Stephen, if you’re looking at current retail prices as part of your pro-diesel decision-making, I’d point out that the normal relative level for the price of diesel has historically been slightly higher than premium gasoline. Here in metro Atlanta it’s lower than regular unleaded only because summer’s coming (gas oes up) and the recovery still hasn’t happened (diesel floats low).
This isn’t to say that diesel is a bad choice, only that the current relative price profile isn’t necessarily a good long-term gauge.
I have a 2006 VW Jetta TDI, it has been a great car, practical and reliable. I was making 47mpg before I replaced the original tires with another brand and model. Turns out that quiet, grippy rubber has high rolling resistance, so it dropped to 43mpg. At least my winter tires still return 47mpg.
Plenty of zip to blast up the mountains, and since I drive 30,000 miles annually I have saved a bunch of fuel. Even if the alternative would have been a 30mpg gasoline car, that’s a thousand gallons saved in the last 3 years.
Stephen, you will also appreciate a turbo diesel at your altitude. I have heard of Prius owners cursing their steeds (ha!) on I-70, slowly ascending toward the Eisenhower tunnel.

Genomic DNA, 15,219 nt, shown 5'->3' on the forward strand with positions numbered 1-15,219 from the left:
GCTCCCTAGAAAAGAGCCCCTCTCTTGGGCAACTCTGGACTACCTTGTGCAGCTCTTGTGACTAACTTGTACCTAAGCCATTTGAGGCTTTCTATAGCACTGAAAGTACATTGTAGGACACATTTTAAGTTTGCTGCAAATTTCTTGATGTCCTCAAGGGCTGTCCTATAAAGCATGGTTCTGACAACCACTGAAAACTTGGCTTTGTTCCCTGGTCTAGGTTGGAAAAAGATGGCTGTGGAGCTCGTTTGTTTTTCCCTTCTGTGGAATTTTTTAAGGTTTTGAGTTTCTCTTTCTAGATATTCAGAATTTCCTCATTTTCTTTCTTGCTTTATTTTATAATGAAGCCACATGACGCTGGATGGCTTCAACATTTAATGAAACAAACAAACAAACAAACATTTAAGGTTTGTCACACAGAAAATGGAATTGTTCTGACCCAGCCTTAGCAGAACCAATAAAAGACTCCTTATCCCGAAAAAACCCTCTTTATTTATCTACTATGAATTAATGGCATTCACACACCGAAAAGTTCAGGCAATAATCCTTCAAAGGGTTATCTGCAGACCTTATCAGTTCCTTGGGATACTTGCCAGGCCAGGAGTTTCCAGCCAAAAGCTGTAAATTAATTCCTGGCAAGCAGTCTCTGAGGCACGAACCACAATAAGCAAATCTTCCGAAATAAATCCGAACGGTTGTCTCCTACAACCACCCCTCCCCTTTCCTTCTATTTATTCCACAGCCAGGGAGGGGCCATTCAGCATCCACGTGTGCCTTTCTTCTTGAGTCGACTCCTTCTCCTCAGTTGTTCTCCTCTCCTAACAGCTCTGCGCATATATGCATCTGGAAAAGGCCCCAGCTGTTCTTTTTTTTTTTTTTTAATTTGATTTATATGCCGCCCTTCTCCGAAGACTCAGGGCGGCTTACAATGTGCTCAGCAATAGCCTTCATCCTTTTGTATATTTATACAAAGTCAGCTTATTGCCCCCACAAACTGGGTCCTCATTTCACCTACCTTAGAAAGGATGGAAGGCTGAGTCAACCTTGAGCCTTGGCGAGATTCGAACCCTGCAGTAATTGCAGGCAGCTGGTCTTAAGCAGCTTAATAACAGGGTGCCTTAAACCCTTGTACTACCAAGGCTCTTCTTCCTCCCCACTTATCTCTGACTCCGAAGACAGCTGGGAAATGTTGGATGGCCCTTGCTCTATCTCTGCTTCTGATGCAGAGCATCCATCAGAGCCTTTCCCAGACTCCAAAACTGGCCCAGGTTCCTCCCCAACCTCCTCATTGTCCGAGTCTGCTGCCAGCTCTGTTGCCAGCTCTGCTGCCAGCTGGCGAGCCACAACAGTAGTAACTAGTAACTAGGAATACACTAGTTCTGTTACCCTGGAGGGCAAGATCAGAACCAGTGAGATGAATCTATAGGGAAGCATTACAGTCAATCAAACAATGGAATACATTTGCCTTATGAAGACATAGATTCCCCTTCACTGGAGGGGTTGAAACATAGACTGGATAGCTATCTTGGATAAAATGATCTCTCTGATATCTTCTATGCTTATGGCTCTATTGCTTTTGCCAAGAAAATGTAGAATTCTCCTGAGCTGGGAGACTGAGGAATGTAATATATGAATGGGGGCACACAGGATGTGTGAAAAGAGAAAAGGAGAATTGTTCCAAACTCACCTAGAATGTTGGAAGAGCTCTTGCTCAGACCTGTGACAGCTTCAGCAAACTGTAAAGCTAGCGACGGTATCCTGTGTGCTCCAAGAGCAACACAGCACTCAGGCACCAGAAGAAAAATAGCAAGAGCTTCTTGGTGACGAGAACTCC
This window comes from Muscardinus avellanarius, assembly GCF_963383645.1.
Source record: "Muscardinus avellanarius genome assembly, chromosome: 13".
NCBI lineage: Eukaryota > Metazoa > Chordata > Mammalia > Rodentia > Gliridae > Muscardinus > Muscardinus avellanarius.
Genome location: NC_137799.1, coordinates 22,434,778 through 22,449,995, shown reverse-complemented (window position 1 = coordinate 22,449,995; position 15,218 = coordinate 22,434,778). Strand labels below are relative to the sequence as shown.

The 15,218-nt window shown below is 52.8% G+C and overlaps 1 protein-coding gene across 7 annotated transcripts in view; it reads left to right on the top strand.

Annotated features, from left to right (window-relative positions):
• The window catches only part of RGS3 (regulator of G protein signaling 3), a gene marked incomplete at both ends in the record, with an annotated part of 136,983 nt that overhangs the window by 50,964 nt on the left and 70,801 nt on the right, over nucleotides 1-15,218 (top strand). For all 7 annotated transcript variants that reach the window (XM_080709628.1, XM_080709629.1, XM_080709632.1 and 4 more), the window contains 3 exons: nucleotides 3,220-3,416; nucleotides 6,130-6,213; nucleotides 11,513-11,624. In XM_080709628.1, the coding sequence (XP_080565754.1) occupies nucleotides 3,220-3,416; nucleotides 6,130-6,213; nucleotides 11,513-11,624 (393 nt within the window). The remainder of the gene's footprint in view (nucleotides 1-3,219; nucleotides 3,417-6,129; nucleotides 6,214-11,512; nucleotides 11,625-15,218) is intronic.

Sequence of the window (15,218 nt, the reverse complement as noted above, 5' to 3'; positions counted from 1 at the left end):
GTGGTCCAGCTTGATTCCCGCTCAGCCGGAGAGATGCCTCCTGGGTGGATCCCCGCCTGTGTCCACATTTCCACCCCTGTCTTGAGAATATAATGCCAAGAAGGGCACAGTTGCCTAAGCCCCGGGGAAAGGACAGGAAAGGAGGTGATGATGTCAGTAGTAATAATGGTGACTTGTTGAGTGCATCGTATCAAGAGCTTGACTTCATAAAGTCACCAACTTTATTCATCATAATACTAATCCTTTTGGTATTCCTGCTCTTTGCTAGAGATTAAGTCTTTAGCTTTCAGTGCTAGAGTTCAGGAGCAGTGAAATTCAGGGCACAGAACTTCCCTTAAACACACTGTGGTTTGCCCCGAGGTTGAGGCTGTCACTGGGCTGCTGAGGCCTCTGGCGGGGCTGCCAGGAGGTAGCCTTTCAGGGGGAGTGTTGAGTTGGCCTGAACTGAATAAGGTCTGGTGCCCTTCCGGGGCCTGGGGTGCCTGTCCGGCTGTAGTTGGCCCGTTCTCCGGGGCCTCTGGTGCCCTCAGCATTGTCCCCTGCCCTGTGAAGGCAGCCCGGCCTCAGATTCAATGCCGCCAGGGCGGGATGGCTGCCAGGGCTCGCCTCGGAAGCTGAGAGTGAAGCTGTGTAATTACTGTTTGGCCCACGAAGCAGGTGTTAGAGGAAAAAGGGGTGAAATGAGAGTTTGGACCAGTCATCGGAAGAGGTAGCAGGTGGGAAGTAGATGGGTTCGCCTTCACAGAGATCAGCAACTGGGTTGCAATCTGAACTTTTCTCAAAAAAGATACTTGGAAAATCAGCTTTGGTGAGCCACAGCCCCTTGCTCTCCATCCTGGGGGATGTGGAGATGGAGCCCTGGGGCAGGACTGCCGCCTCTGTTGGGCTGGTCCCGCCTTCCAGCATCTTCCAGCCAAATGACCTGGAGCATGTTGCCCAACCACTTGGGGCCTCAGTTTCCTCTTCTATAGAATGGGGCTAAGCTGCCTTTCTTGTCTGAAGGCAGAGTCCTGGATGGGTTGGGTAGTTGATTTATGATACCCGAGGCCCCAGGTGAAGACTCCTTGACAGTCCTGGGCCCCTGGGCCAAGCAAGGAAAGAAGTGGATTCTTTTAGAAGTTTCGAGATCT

90% of driving is done in dreary conditions: low speed, going to work, other traffic everywhere. It makes little sense to buy a fun car (Mustang or Jeep,) a stylish car (Cube or PT Cruiser,) or a statement car (Insight or Prius or even a Tesla.) I don’t need sexy, stylish, or to make a statement when I just need to get my ass to work. The best car is one that is affordable, will last, and is reliable.
I think such concepts as stylish and fun are mostly add-ons. Look at those crazy kids and their souped up non-sportscars is you need to see the future. They take something that won’t make insurance companies go on red alert (Civics rather than Camaros or Mustangs) and turn them into street racing machines. Not very well, mind you, since they tend to put on ridiculous exhaust systems that actually restrict horsepower, but the wings and flashings and other plastic doodads make a boring car into something fun. That’s the future: not boring conformity but boring faux rebelliousness. Just like always.
Yeah, I bought a fun car too. But I know that the stuff that will save the car companies isn’t the hype, but the day-to-day reliability. Toyota is able to still make the Prius because it makes the Corolla and the Camry and not because of anything else. GM can’t make jack shit on innovative fronts because it can’t even decide which of its four hundred brands would sell a Camry clone, and that’s assuming it could build one in the first place.
Four words son: Three Thirty Five Dee.
And it has a large enough rear seat for a couple of car seats (snort).
my favorite description of the new Honda (And I like Honda’s btw):